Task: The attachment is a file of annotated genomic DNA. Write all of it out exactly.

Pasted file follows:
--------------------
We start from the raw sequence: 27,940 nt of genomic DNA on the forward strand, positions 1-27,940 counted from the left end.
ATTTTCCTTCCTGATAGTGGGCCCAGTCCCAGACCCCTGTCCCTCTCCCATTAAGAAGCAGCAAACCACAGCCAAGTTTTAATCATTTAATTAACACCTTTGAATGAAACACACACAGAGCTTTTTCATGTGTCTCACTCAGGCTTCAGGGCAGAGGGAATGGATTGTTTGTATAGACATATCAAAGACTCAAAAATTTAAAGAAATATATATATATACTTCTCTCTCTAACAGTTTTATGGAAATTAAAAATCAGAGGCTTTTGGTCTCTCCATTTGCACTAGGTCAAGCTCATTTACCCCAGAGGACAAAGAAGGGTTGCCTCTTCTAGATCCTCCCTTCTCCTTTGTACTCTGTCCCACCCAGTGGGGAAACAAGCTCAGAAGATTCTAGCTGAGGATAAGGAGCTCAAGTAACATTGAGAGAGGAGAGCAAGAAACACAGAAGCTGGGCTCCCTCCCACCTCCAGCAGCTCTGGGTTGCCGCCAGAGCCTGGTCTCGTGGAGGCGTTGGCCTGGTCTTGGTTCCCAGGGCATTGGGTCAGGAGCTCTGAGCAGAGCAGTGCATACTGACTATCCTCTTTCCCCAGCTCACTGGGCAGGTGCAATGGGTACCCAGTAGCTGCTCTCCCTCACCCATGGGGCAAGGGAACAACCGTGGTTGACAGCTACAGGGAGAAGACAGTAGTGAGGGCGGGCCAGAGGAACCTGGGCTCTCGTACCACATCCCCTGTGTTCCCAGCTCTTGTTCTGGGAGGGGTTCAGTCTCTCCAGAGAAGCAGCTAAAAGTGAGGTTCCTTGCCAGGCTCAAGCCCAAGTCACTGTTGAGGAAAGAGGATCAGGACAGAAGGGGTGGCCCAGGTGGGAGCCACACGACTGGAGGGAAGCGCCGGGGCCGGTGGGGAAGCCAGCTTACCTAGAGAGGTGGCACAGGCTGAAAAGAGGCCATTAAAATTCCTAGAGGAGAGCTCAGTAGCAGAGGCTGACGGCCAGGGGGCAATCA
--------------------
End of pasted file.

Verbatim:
We start from the raw sequence: 27,940 nt of genomic DNA on the forward strand, positions 1-27,940 counted from the left end.
ATTTTCCTTCCTGATAGTGGGCCCAGTCCCAGACCCCTGTCCCTCTCCCATTAAGAAGCAGCAAACCACAGCCAAGTTTTAATCATTTAATTAACACCTTTGAATGAAACACACACAGAGCTTTTTCATGTGTCTCACTCAGGCTTCAGGGCAGAGGGAATGGATTGTTTGTATAGACATATCAAAGACTCAAAAATTTAAAGAAATATATATATATACTTCTCTCTCTAACAGTTTTATGGAAATTAAAAATCAGAGGCTTTTGGTCTCTCCATTTGCACTAGGTCAAGCTCATTTACCCCAGAGGACAAAGAAGGGTTGCCTCTTCTAGATCCTCCCTTCTCCTTTGTACTCTGTCCCACCCAGTGGGGAAACAAGCTCAGAAGATTCTAGCTGAGGATAAGGAGCTCAAGTAACATTGAGAGAGGAGAGCAAGAAACACAGAAGCTGGGCTCCCTCCCACCTCCAGCAGCTCTGGGTTGCCGCCAGAGCCTGGTCTCGTGGAGGCGTTGGCCTGGTCTTGGTTCCCAGGGCATTGGGTCAGGAGCTCTGAGCAGAGCAGTGCATACTGACTATCCTCTTTCCCCAGCTCACTGGGCAGGTGCAATGGGTACCCAGTAGCTGCTCTCCCTCACCCATGGGGCAAGGGAACAACCGTGGTTGACAGCTACAGGGAGAAGACAGTAGTGAGGGCGGGCCAGAGGAACCTGGGCTCTCGTACCACATCCCCTGTGTTCCCAGCTCTTGTTCTGGGAGGGGTTCAGTCTCTCCAGAGAAGCAGCTAAAAGTGAGGTTCCTTGCCAGGCTCAAGCCCAAGTCACTGTTGAGGAAAGAGGATCAGGACAGAAGGGGTGGCCCAGGTGGGAGCCACACGACTGGAGGGAAGCGCCGGGGCCGGTGGGGAAGCCAGCTTACCTAGAGAGGTGGCACAGGCTGAAAAGAGGCCATTAAAATTCCTAGAGGAGAGCTCAGTAGCAGAGGCTGACGGCCAGGGGGCAATCA